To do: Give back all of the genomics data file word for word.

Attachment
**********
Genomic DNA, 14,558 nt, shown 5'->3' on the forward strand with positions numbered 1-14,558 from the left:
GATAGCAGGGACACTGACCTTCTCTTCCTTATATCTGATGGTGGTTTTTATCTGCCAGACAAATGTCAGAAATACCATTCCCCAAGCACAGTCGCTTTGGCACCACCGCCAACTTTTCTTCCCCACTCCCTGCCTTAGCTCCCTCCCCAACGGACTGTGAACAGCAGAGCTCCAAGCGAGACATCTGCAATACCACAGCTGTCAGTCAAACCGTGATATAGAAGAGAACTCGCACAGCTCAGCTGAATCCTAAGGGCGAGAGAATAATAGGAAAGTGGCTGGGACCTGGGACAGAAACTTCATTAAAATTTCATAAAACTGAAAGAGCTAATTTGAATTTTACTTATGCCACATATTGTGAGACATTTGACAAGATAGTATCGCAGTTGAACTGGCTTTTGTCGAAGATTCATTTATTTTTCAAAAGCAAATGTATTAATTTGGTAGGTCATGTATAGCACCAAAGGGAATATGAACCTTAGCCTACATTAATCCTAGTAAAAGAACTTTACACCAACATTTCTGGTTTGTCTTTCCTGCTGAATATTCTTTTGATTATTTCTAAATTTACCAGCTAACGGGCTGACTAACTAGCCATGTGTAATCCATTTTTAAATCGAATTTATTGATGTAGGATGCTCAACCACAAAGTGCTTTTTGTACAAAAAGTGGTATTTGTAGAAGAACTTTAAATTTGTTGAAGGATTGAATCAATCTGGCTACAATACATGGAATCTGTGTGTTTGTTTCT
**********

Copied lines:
Genomic DNA, 14,558 nt, shown 5'->3' on the forward strand with positions numbered 1-14,558 from the left:
GATAGCAGGGACACTGACCTTCTCTTCCTTATATCTGATGGTGGTTTTTATCTGCCAGACAAATGTCAGAAATACCATTCCCCAAGCACAGTCGCTTTGGCACCACCGCCAACTTTTCTTCCCCACTCCCTGCCTTAGCTCCCTCCCCAACGGACTGTGAACAGCAGAGCTCCAAGCGAGACATCTGCAATACCACAGCTGTCAGTCAAACCGTGATATAGAAGAGAACTCGCACAGCTCAGCTGAATCCTAAGGGCGAGAGAATAATAGGAAAGTGGCTGGGACCTGGGACAGAAACTTCATTAAAATTTCATAAAACTGAAAGAGCTAATTTGAATTTTACTTATGCCACATATTGTGAGACATTTGACAAGATAGTATCGCAGTTGAACTGGCTTTTGTCGAAGATTCATTTATTTTTCAAAAGCAAATGTATTAATTTGGTAGGTCATGTATAGCACCAAAGGGAATATGAACCTTAGCCTACATTAATCCTAGTAAAAGAACTTTACACCAACATTTCTGGTTTGTCTTTCCTGCTGAATATTCTTTTGATTATTTCTAAATTTACCAGCTAACGGGCTGACTAACTAGCCATGTGTAATCCATTTTTAAATCGAATTTATTGATGTAGGATGCTCAACCACAAAGTGCTTTTTGTACAAAAAGTGGTATTTGTAGAAGAACTTTAAATTTGTTGAAGGATTGAATCAATCTGGCTACAATACATGGAATCTGTGTGTTTGTTTCT